By Howard Koplowitz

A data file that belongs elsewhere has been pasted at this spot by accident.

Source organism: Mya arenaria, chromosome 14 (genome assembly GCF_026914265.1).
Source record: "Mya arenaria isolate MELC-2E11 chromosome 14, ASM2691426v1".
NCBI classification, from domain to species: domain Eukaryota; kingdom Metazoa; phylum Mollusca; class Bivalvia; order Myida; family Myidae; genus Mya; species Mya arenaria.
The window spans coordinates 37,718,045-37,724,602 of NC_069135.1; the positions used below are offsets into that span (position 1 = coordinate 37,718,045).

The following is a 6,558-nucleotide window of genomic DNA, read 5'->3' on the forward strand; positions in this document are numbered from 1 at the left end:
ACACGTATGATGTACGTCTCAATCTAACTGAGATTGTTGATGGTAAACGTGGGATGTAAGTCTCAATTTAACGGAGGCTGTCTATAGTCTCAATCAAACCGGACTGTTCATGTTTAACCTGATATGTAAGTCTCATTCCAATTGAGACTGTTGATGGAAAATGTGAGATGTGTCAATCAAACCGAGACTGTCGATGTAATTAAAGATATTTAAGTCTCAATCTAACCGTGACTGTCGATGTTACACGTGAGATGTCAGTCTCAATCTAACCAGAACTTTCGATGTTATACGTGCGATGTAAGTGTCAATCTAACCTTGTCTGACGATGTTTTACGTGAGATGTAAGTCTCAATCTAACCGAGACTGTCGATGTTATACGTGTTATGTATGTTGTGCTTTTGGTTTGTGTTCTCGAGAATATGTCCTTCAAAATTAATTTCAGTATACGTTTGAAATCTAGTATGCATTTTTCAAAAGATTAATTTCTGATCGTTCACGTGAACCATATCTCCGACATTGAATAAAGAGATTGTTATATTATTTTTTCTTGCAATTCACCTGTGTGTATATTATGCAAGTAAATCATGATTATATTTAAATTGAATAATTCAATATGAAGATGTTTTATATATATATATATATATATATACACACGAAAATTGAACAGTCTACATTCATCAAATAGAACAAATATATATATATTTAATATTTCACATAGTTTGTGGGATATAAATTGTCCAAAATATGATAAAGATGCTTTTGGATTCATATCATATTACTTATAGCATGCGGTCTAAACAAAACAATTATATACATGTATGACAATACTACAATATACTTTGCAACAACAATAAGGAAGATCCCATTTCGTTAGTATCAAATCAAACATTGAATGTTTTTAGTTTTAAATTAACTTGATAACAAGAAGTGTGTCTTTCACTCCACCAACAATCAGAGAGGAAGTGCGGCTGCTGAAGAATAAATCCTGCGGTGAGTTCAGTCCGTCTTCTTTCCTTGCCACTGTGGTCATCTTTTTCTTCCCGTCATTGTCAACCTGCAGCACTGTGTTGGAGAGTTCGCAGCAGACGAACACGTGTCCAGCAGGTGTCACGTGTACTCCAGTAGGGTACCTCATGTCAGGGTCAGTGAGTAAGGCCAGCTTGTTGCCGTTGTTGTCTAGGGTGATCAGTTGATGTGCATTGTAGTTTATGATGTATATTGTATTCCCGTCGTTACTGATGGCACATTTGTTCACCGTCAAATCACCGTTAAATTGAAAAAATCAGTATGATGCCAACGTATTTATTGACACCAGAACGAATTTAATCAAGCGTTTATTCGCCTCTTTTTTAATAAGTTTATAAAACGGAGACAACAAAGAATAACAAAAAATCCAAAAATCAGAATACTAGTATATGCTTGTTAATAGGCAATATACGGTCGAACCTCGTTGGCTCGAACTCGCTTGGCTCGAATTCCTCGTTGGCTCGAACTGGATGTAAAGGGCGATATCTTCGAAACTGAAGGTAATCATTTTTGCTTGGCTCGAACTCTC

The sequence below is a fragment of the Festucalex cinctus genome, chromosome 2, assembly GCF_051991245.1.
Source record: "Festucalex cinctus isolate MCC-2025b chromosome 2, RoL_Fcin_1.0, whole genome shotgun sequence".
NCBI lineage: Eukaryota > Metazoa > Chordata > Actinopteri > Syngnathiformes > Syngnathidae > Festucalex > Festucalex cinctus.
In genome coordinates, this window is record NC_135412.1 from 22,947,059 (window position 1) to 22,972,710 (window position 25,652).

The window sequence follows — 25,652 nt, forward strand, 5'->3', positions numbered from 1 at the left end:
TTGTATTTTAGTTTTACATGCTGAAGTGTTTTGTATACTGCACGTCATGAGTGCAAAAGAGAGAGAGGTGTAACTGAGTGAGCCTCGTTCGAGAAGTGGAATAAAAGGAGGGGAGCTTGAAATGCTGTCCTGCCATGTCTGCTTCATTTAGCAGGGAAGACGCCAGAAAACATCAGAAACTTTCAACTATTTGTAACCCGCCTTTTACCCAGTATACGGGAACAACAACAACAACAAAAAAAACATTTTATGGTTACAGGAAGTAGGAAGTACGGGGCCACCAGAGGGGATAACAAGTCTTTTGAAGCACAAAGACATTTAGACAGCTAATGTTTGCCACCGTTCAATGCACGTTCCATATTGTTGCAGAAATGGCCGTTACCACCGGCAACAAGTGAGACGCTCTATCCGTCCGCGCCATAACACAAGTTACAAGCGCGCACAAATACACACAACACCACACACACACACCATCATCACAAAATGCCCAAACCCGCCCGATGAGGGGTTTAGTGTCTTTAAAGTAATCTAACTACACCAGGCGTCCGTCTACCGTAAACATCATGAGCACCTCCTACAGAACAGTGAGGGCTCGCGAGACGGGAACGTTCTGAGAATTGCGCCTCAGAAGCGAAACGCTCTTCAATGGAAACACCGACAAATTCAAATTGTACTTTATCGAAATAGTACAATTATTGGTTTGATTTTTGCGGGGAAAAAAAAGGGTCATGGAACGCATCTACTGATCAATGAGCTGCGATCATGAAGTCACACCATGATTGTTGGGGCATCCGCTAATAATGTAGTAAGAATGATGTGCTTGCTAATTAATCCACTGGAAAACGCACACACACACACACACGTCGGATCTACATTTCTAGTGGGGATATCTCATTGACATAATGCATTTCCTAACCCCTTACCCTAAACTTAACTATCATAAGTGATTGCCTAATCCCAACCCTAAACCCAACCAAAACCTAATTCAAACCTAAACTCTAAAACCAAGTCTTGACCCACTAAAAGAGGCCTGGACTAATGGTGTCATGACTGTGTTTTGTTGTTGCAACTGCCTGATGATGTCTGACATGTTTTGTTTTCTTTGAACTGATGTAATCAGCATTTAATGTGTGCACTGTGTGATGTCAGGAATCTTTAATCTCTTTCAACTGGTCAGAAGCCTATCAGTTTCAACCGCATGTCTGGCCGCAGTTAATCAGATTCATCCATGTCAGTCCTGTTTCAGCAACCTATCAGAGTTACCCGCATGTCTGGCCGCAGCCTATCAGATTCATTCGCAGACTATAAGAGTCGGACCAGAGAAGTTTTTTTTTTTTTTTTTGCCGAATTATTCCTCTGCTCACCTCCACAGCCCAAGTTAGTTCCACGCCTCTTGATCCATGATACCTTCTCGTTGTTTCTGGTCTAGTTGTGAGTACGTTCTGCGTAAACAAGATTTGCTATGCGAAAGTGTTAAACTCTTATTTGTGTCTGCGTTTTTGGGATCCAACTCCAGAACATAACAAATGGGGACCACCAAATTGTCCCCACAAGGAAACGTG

More than 1,000 couples have either been engaged or married after enlisting Ying Chen Lee to help them find love, earning her the nickname “The Chinese Cupid of Queens.”A native of Taiwan, Lee came to Flushing 28 years ago, bringing with her the ability to create a match between singles and setting up Ms. Lee's Matchmaking Service in 1982.Back in Taiwan, matchmaking was a hobby for Lee, who worked at a medical school and would set up matches between doctors and nurses. She produced 50 couples who met through her in Taiwan.”My friend said, 'Hey, you're pretty good at this,'” Lee said through an interpreter during an interview at her Prince Street office. “I'm very kind and want to help people.”Inside the office are photos of group outings Lee has conducted between clients with similar interests. The room also features a balcony overlooking downtown Flushing that is used for outdoor parties in the summer for her customers.She works from binders filled with photographs and basic information such as height, legal status and hobbies of her 5,000 clients – a Grammy-winning pianist among them. A client first comes to her office to look at the pictures in the binders and Lee determines if the choice would make a good match. She said she commits to memory other information about the potential match besides the basics in the binders.If Lee agrees with the client and the potential match is interested, they then meet with her and family and friends to get acquainted. She then follows up with a phone call to both parties to see if they want to take it any further. Her business has been successful, Lee said, because it is based on honesty. All of her clients are either referred by relatives or successful former customers, who corroborate information on the prospective client.Lee said her matches have tied the knot as early as a year or even three to six months after meeting.”Sometimes it only takes one date,” she said, holding up her finger.She also said her method “is more approachable” and that it has roots in ancient China, where wealthy families kept young women sheltered and would locate a matchmaker to find a husband.”It's more face-to-face,” Lee said. “With the Internet, you hide behind a monitor and talk and you don't know what kind of character a person has.”Women are charged $200 for her services, while men pay $300, good until Lee finds them a match that ends up in marriage, though sometimes she receives an “appreciation check” from those who have gotten married through her.She said she gets thousands of wedding announcements in the mail. They are kept in a whole other binder.Reach reporter Howard Koplowitz by e-mail at firstname.lastname@example.org or by phone at 718-229-0300, Ext. 173.